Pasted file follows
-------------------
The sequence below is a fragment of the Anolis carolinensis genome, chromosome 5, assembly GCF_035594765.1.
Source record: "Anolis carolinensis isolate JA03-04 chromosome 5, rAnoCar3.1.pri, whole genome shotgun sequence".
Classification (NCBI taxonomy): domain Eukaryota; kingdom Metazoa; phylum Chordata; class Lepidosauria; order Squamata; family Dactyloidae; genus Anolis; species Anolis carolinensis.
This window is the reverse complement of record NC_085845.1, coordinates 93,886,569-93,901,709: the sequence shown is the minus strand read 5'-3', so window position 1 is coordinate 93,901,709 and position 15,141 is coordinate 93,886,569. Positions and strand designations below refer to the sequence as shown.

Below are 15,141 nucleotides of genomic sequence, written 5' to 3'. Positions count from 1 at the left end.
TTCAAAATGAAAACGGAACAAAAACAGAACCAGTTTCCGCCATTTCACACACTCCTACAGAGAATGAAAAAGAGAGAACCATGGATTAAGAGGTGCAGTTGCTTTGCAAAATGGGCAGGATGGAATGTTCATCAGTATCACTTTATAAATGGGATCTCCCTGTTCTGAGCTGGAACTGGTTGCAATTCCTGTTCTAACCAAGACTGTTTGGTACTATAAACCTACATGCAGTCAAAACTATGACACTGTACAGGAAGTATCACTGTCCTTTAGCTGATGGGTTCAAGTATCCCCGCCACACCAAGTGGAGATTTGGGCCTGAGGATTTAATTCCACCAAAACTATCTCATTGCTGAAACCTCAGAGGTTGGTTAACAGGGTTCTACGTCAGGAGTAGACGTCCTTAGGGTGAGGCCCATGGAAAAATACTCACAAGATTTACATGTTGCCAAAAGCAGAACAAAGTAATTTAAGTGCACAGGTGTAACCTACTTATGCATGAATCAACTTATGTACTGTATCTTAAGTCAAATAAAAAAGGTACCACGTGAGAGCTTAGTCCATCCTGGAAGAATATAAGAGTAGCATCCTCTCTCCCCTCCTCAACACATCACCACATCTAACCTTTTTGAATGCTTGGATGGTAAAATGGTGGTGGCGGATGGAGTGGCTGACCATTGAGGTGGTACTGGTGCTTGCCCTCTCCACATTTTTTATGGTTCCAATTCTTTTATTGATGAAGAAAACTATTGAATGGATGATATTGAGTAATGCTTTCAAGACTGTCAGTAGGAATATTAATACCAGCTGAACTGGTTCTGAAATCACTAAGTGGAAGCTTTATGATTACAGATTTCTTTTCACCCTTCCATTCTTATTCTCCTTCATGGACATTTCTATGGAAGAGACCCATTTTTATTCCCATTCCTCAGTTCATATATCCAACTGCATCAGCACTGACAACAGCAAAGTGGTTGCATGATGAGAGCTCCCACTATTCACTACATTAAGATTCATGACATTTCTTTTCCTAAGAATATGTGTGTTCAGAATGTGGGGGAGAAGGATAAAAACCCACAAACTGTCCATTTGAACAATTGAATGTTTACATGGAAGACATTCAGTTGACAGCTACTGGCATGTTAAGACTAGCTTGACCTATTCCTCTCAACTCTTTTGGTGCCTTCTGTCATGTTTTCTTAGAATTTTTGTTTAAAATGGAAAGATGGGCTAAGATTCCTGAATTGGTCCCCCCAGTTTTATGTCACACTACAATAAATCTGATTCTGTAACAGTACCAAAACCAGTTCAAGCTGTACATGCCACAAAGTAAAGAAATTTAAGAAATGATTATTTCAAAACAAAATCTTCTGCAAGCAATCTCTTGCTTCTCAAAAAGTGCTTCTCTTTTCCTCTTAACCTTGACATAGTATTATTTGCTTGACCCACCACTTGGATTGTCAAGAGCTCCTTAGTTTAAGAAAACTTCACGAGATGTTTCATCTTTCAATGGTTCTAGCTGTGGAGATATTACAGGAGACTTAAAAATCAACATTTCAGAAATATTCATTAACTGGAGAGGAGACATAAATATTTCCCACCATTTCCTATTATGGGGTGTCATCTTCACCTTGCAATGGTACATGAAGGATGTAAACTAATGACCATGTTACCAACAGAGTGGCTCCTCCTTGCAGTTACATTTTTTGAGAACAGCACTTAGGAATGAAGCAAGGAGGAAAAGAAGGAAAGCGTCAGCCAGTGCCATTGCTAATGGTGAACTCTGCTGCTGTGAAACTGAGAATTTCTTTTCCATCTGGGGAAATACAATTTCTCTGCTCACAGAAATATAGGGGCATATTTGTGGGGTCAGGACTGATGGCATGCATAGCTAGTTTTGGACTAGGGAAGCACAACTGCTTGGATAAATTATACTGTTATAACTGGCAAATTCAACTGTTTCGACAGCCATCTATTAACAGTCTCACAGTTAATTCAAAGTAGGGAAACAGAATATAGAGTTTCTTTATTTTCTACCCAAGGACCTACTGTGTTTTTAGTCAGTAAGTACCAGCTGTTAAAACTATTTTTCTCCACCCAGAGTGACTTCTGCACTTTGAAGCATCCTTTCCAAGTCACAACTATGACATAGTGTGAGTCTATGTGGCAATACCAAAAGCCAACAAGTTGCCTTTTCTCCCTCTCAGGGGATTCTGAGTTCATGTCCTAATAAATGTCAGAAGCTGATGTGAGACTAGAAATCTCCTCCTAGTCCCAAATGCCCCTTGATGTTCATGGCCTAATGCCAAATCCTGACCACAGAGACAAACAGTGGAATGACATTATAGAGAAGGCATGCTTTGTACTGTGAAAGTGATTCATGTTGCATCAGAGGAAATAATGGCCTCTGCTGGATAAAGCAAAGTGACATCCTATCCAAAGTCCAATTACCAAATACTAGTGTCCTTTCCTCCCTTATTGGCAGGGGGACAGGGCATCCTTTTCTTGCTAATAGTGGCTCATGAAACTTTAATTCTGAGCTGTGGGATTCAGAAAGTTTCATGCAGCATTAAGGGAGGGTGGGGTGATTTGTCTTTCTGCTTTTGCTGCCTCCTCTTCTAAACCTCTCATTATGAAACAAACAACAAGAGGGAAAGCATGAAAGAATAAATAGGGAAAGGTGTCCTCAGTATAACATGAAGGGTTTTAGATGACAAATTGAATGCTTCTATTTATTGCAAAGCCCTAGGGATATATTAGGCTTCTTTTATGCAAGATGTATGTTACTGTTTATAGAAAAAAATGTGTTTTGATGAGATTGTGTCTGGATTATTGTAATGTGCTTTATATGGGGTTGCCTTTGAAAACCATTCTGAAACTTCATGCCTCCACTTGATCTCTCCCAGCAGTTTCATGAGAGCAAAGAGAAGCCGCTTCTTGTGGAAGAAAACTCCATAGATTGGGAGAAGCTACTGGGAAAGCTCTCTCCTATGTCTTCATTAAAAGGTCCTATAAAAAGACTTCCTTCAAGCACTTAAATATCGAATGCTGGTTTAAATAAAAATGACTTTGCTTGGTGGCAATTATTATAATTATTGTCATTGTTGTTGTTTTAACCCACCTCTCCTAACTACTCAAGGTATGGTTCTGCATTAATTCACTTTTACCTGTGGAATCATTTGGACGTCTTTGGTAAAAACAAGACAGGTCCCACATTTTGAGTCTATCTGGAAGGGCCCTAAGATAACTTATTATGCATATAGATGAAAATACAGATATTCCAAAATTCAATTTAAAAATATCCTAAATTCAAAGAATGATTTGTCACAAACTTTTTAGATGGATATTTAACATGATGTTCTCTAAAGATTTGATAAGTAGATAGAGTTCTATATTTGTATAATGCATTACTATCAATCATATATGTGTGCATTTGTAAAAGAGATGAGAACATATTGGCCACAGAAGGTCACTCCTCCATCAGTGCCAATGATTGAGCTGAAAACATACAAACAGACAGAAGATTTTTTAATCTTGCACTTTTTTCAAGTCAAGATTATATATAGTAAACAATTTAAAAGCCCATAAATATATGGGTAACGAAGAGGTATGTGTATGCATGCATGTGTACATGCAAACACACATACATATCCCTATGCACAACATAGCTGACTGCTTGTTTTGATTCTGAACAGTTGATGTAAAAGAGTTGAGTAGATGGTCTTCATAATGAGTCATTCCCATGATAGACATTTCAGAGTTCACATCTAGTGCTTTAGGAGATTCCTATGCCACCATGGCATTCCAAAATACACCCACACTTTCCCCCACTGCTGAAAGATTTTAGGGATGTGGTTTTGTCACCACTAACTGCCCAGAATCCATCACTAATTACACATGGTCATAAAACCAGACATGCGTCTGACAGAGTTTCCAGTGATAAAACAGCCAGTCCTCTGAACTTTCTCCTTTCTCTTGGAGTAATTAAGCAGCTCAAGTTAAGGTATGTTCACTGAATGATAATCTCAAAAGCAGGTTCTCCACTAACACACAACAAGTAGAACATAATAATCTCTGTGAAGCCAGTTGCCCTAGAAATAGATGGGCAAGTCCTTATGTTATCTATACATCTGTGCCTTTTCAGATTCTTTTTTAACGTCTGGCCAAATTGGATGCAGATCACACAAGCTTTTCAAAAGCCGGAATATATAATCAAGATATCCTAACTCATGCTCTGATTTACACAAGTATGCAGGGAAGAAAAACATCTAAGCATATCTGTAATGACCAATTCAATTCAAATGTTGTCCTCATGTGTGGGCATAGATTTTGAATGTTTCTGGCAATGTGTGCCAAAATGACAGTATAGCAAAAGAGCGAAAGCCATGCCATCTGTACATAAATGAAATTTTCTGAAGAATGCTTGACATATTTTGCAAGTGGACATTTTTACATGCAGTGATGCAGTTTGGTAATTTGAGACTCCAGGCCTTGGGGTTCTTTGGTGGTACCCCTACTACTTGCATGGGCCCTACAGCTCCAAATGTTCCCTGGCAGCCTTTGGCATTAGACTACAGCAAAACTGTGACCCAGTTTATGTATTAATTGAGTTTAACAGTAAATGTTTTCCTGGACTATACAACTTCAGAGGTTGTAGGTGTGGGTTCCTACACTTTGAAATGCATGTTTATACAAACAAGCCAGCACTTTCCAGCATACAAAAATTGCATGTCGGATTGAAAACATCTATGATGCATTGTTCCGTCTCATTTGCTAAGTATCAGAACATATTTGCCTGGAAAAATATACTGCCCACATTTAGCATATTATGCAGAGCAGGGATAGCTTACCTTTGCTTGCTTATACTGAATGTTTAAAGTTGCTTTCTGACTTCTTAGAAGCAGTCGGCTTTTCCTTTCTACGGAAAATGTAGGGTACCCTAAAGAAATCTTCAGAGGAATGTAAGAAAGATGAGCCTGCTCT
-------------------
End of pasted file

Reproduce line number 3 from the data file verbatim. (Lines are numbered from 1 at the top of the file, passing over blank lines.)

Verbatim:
Classification (NCBI taxonomy): domain Eukaryota; kingdom Metazoa; phylum Chordata; class Lepidosauria; order Squamata; family Dactyloidae; genus Anolis; species Anolis carolinensis.